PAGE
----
Still Life with Brook Trout

Book Review: John Gierach's "Still Life with Brook Trout"

First published on Fish & Fly, July 2005

When I finished John Gierach's last book before "Still Life with Brook Trout" - a slim-seeming volume entitled "At the Grave of the Unknown Fisherman" - I put it down with the depressing conviction that it was his last. Probably compounded by its title and year-book structure, the writing seemed to have a sad, elegiac quality, and I found it hard to believe I'd ever again experience that thrill I'd always felt on opening the covers of a new Gierach collection.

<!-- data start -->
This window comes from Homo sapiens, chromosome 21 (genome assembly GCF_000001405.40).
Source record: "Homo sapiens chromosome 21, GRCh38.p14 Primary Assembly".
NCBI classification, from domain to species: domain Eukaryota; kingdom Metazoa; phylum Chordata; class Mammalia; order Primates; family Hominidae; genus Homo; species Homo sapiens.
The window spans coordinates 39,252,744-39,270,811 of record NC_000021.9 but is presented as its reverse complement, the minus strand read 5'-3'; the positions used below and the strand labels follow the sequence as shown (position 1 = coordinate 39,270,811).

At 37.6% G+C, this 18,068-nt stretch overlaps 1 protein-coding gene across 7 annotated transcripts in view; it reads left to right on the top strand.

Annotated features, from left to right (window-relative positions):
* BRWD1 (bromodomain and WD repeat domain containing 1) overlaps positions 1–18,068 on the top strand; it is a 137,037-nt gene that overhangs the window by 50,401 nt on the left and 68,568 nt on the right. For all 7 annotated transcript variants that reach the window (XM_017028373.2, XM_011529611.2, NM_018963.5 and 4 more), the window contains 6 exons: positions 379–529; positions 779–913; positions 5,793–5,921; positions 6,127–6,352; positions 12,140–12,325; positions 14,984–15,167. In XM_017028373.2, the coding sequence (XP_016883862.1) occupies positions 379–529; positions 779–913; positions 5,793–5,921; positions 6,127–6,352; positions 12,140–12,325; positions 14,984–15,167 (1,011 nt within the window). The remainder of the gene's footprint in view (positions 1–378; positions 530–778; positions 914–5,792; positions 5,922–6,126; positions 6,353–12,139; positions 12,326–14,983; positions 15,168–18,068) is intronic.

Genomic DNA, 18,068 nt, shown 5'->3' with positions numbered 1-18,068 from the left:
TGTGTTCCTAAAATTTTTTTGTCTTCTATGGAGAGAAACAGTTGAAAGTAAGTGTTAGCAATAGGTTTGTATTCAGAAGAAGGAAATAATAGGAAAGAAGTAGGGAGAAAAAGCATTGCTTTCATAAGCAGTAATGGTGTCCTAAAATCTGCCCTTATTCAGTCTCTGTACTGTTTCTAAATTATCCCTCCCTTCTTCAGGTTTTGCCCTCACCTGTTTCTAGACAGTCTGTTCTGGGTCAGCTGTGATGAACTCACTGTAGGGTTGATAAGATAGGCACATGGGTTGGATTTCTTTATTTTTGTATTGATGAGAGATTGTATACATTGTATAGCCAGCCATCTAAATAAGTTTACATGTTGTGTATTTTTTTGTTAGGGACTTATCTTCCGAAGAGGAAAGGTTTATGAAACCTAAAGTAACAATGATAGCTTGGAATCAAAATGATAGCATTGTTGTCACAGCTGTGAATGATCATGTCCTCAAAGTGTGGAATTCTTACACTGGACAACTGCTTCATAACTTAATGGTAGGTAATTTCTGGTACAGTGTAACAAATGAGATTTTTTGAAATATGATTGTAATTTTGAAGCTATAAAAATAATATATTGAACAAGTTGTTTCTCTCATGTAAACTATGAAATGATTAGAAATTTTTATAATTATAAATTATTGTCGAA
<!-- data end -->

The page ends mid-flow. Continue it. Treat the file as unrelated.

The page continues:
Thankfully, on this occasion my gut was wrong. With "Still Life...", Gierach has hit his tone again, returning to that relaxed yet haiku-perfect style that reads so easily - probably, and I'm not the first to suspect it, because it's so damn hard to bring off with such consistency.

Over the course of nineteen varied chapters, the author takes us fishing with him through his beloved, by-now-familiar corner of the Colorado Rockies, across the open plains to Nebraska and Wyoming, and even further afield to Oregon, Labrador, and Maine.

If "Still Life..." has one major theme, it's drought: obvious problems (fire, low flows and trout kills), unexpected benefits (fewer fishermen - they've all stayed home), and how to cope

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